Ramadan: The time for getting to know each other

‘Ramadan Nights from Jerusalem’ carves out a space for Muslim culture.

THE OLD City comes alive at night during Ramadan. (photo credit: DANCU ARNON/NATIONAL LIBRARY)
THE OLD City comes alive at night during Ramadan.
One of the keystone tenets in the Bible, of a definitively social acceptance ilk, appears in Leviticus. The full divine edict reads thus: “You shall not take vengeance or bear a grudge against any of your people, but you shall love your neighbor as yourself: I am the Lord.”
The New Testament features a similar concept in the Book of Matthew, while, Muad Odeh advises, the Islamic version is a little wordier and more wide-reaching. “In the Koran it is something along the lines of: ‘A person who, for you, is hostile, relate to them as if they are a friend and soul mate.’ Basically, it means that if someone treats you badly, you should do something good for him,” Odeh explains.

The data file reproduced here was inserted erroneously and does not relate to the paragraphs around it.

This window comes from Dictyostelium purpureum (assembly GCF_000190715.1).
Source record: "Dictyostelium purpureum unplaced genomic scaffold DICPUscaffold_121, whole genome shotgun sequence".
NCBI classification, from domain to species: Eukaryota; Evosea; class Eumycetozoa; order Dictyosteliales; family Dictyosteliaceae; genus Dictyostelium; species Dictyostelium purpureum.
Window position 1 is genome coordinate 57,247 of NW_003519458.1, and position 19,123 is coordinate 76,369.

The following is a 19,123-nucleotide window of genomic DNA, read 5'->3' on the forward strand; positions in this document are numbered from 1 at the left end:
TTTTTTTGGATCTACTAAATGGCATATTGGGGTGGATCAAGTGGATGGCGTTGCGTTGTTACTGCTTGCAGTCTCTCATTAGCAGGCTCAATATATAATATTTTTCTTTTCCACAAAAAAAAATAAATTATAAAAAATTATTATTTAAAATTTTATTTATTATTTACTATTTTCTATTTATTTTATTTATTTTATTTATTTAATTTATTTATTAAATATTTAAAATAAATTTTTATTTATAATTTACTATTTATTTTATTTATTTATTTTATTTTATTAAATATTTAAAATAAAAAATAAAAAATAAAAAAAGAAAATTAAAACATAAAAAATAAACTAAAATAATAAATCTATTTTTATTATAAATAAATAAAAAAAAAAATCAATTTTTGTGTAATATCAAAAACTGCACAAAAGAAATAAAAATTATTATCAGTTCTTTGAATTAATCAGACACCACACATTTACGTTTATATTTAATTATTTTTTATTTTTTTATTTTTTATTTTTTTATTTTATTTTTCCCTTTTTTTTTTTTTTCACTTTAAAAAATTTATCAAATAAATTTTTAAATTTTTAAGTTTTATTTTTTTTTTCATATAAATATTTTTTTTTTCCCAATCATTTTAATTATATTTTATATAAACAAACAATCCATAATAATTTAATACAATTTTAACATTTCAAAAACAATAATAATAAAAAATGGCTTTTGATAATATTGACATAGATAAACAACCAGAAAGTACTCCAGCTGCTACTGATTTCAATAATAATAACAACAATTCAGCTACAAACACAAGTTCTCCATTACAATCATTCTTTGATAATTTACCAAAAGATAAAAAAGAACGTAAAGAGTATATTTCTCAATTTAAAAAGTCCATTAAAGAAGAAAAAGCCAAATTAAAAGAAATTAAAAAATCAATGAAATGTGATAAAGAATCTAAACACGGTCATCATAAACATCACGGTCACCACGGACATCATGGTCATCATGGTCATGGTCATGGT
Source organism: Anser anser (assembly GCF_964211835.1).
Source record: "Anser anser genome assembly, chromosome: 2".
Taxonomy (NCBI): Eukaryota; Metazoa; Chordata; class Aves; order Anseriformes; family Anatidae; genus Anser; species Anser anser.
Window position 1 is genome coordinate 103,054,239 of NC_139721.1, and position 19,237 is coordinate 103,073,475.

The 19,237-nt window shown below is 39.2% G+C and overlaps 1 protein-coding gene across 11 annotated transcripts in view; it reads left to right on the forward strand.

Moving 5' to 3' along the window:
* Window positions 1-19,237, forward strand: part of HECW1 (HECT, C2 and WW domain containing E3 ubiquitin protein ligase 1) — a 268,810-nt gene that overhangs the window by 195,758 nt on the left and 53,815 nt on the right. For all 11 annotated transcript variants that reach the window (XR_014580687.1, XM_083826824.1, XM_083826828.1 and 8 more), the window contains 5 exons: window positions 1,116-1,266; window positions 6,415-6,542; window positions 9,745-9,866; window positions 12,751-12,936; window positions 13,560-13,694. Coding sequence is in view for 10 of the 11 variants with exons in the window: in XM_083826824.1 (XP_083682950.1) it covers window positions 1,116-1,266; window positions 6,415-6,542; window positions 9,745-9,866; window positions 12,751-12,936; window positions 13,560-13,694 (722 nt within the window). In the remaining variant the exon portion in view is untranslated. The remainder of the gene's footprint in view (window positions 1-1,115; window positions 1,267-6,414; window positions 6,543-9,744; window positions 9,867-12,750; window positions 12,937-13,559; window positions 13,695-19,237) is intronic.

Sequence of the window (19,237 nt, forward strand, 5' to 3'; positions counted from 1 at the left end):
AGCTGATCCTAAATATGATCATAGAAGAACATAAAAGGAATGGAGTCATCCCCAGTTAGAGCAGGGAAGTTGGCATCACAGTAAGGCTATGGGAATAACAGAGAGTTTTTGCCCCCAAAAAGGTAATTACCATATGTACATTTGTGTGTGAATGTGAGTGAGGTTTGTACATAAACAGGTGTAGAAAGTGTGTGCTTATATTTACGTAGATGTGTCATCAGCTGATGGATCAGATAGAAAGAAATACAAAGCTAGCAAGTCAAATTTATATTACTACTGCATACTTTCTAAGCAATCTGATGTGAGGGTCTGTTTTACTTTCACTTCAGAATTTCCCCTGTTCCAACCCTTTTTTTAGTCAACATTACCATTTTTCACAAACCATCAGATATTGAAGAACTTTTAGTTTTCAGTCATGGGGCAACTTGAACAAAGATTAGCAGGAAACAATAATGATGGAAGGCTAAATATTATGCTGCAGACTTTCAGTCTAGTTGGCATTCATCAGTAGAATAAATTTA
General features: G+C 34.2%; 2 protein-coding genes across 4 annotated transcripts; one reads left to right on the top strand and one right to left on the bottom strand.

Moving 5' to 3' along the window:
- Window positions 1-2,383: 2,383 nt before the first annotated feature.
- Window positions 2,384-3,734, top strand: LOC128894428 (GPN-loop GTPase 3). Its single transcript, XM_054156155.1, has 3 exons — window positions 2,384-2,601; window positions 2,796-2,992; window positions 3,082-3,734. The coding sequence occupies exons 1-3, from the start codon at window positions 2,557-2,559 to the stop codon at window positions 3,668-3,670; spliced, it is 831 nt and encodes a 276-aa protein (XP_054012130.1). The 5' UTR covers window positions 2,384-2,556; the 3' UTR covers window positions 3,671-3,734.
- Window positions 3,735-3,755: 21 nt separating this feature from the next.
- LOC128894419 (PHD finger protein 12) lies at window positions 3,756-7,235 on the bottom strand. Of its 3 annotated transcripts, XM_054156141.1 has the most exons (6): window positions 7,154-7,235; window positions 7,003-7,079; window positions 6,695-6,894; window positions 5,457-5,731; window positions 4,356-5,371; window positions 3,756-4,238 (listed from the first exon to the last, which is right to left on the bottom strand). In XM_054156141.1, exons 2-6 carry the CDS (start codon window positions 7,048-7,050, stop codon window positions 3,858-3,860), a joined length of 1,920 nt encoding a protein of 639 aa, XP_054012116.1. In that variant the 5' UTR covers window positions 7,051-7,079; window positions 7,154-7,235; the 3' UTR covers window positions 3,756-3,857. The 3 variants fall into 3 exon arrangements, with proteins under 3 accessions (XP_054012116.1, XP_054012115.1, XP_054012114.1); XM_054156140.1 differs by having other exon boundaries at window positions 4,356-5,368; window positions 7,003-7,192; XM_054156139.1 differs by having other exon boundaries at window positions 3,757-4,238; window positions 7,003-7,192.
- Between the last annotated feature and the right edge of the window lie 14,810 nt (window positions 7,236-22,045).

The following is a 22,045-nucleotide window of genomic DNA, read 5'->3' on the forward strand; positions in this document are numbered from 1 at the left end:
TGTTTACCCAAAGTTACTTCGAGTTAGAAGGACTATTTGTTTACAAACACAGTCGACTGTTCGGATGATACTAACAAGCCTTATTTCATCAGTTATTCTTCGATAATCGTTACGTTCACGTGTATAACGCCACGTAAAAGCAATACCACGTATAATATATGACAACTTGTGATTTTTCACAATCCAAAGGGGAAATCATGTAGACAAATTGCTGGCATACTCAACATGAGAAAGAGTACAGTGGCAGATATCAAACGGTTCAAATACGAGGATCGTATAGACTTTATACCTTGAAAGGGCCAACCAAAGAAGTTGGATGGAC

Odeh is secretary-general of the Ahmadiyya Muslim community based in Haifa. He will also contribute to an intriguing international panel discussion called Ramadan Across the World: Muslim Voices from Indonesia, Morocco, Turkey and Israel, which is due to take place, in English, at 5 p.m. on Monday. The cross-border confluence also includes representatives from Indonesia and Morocco, and New York-born Dr. Raquel Ukeles, who is curator of the Islam and Middle East Collection of the National Library of Israel.
The discussion is one of scores of items lined up for the inaugural edition of Ramadan Nights from Jerusalem, which began on April 24 and is due to run through until May 23, under the auspices of the National Library, and spanning the full Muslim month.